Latest pre-print is out!

Check out our latest pre-print out on bioRxiv. This is a result of a collaboration with Radoslaw Cichy

In this project, we studied visual representations in the brain, combining MEEG, fMRI, and a complex behavioural task, to investigate the behavioural relevance of brain activity patterns in space and time. Neural dynamics of real-world object vision that guide behaviour.

VSS 2017

We recently attented the visual sciences society in St-Pete Florida, where we presented 3 posters.

The posters/talks cover our research in the temporal dynamics of individually unique object representations, categorical differences in the conscious access to visual objects, and three-way fusion of MEEG/fMRI/behaviour in behaviourally relevant object vision, all using Representational Similarity Analyses.

Current projects and collaborations

Individual differences in brain representations

Everyone is unique, and one challenge of brain imaging is to develop new tools to better understand brain function in individual people.
Pattern across subjects Pattern across stimuli Pattern across voxels
Honoring the unique response of each individual brain, in each cortical patch or column to each particular stimulus. Early neuroimaging studies have focusses on analyses or regional-mean activation, averaging across voxels within a region of interest (e.g. a face region), across stimuli within a given category (e.g. a individual faces), and across individual subjects (black circle above). The field has begun to honour these distinctions, by analysing patterns of activity within each region, responses to single exemplar images, and the variation across individuals. However, only recently have all these components of progress been combined (red circle) in a single study.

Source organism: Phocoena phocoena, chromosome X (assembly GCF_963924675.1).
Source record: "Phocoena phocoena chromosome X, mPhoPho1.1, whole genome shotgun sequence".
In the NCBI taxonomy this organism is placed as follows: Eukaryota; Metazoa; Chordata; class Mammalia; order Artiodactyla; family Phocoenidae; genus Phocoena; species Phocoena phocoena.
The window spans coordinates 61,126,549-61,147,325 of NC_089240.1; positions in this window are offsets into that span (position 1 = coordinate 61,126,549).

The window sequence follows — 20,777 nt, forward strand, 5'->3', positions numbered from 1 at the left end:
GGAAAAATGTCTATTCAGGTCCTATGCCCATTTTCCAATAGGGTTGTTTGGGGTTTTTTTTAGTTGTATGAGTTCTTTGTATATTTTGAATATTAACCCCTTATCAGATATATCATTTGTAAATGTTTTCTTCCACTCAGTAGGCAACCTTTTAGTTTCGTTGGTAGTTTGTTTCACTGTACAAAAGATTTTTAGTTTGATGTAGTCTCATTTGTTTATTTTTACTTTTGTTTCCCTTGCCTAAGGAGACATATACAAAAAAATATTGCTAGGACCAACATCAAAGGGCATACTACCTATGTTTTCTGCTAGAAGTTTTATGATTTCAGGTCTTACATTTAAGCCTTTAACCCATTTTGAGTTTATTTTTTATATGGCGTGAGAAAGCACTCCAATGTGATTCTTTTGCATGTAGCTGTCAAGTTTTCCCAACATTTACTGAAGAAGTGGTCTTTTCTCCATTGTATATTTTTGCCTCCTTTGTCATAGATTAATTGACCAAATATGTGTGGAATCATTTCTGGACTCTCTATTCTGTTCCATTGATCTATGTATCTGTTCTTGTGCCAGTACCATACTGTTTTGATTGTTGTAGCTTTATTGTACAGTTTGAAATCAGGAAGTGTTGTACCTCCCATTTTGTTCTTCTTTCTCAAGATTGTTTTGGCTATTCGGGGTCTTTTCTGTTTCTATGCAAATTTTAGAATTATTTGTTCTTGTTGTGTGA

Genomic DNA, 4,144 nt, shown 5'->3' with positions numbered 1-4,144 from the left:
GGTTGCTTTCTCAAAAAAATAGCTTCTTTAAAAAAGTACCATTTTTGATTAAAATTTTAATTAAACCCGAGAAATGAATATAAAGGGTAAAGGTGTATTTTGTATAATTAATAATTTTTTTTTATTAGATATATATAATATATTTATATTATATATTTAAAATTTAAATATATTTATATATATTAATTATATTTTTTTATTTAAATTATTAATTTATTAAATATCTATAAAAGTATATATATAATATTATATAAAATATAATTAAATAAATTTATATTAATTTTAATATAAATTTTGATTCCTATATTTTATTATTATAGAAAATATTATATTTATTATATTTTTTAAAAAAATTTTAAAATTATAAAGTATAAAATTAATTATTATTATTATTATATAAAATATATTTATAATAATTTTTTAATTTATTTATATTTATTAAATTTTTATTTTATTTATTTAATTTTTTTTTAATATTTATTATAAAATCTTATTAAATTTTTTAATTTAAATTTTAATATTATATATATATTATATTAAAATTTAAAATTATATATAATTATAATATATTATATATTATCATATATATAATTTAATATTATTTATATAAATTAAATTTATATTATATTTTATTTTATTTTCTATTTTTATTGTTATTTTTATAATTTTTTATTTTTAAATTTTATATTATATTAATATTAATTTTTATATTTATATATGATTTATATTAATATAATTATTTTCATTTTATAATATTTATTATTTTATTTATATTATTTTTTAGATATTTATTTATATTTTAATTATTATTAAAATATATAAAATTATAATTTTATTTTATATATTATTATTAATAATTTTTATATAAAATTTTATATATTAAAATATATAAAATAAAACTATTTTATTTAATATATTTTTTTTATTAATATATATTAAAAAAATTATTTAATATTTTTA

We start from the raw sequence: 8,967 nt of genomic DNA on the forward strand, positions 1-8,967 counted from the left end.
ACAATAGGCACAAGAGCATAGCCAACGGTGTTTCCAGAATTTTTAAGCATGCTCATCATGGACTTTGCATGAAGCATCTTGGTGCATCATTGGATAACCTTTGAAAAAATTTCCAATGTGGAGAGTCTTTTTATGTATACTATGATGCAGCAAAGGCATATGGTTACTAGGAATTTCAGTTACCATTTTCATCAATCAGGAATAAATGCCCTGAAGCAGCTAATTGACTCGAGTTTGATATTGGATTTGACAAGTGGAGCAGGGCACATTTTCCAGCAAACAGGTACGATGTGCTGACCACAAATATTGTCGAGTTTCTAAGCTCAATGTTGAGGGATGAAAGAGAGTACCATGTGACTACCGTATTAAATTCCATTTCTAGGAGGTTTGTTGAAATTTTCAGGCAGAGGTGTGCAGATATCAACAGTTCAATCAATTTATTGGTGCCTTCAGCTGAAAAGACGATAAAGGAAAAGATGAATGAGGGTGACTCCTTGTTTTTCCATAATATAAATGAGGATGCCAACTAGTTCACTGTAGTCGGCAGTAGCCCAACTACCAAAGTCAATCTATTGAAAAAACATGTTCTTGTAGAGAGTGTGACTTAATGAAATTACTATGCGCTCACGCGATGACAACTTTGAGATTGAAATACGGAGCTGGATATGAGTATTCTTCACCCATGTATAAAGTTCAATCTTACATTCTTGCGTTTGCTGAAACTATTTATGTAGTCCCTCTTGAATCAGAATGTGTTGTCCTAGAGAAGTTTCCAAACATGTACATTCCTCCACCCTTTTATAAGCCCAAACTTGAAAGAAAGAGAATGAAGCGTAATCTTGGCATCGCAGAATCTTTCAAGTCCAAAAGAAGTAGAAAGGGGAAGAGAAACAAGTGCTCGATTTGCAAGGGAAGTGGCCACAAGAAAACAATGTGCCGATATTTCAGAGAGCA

Click here to read our paper.
We recently extended and replicated these fMRI results using decoding techniques applied to EEG data, and presented some preliminary results at the Vision Sciences Society conference.

Here is the poster that we presented there:
Revealing the temporal dynamics of individually unique object representations

Relating subjective experience to brain function

An additional aim of brain science, is to explain brain function and relate it to human behaviour. In the lab, we commonly use the multiple arrangements task [Kriegeskorte et al. 2012;Mur et al. 2013;Charest et al. 2014 ] to relate representational dissimilarity matrices (RDMs) constructed from brain activity patterns, to RDMs generated from this behavioural task.

Conscious access to visual objects

An additional focus of the lab, is to investigate higher-level cognitive processes related to attention and consciousness, in object recognition. This focus will be funded from January 2018 by an European Research Council Starting Grant for the next five years.

Here is the poster that Daniel presented at the Vision Sciences Society conference:
Categorical differences in the conscious access to visual objects

Contact us

School of Psychology
College of Life & Environmental Sciences
Hills Building
University of Birmingham
Edgbaston, Birmingham
B15 2TT

E-mail

i.charest@bham.ac.uk